The second best thing about Chichicastenango is its name, a long, Mayan utterance whose suffix alone reveals its disassociation with the Castilians. Thus is Central America, where the previous world bequeathed its greatest gifts in the form of language. In El Salvador, it's the proliference of Petls and Peques in the place names that reveal the presence of a people before the Spanish, and in Nicaragua it's the Galpas and Tepes that evoke Mezoamerica's children (in the latter case, the Nahuatls, whose influence on language extends to hundreds of words in use today): in Guatemala it's the Nangos that proliferate in place names like this one. Continue reading "Chichicastenango"
Whenever I hear about 9/11, I will hear, from the background of my memory, the sound of monkeys. Ericka and I had arrived a day earlier on a little, twin-prop airplane that had carried a dozen of us north from Guatemala City over the verdant canopy of Central American jungle to Tikal in Guatemala's northern province, and back in time five centuries to a Mezoamerica the jungle swallowed whole. We entered the ruins at daybreak under the silhouettes of monkeys in the treetops above us, climbed temples to look out over the jungle canopy, wondered quietly about the lifestyle of a people whose world ended before ours began and whether that world made any more sense or was in any way more satisfying than this one... Continue reading "The Mayan Ruins of Tikal"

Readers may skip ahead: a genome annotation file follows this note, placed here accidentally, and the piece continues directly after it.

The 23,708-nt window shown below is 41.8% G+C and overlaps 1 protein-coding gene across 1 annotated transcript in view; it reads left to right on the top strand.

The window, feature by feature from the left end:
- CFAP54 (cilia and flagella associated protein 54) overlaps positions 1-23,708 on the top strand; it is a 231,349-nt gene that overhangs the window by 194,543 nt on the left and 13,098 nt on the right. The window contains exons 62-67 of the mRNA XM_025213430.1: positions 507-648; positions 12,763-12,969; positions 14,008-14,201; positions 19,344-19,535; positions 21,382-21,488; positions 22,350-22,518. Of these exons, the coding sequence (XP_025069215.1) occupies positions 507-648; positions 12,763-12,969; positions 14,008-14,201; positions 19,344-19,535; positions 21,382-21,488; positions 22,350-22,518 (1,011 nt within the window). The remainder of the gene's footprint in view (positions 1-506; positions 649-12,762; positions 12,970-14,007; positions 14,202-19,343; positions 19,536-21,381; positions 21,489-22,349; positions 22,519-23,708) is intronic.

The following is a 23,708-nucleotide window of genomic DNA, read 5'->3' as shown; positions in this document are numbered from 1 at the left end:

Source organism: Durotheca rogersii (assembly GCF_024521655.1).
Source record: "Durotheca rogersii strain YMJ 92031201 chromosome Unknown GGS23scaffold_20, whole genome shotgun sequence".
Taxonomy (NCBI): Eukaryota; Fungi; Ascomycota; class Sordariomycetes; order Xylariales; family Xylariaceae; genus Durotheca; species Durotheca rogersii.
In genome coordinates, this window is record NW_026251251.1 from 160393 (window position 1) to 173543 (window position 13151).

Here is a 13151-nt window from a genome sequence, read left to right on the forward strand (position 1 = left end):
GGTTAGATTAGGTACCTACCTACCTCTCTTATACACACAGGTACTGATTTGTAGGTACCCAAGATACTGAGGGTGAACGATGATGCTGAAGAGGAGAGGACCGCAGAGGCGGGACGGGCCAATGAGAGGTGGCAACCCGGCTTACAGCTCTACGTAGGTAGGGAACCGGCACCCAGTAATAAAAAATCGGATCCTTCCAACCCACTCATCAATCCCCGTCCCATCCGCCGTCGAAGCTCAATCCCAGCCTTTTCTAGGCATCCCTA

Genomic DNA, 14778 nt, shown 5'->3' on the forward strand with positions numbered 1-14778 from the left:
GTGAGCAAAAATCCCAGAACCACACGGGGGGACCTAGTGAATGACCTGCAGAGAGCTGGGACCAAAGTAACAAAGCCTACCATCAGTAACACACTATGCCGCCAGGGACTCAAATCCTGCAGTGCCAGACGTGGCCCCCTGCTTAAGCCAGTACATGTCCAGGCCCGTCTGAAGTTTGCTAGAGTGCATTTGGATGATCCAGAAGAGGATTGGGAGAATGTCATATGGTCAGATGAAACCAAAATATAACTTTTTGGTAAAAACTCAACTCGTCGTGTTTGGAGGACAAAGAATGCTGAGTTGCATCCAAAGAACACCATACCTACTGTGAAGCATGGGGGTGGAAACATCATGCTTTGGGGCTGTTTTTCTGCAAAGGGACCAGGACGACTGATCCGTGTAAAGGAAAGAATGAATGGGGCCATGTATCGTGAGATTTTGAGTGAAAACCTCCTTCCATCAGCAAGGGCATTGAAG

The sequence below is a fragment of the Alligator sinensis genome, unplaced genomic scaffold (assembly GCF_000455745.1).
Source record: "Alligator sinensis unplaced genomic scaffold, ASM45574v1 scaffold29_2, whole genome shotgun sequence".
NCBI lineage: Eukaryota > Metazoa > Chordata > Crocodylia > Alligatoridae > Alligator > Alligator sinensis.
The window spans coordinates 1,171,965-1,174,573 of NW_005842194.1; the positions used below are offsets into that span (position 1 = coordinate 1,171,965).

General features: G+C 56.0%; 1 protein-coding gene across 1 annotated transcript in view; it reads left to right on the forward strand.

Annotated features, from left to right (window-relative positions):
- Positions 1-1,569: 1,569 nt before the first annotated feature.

Stunning Lake Atitlán is ringed by volcanoes in the highlands of western Guatemala.
A strongly Mayan region, Atitlán is populated with quiet towns of farmers and artisans which, except for the new tourist trade, live much the way they did five hundred years ago. Continue reading "Lago Atitlán"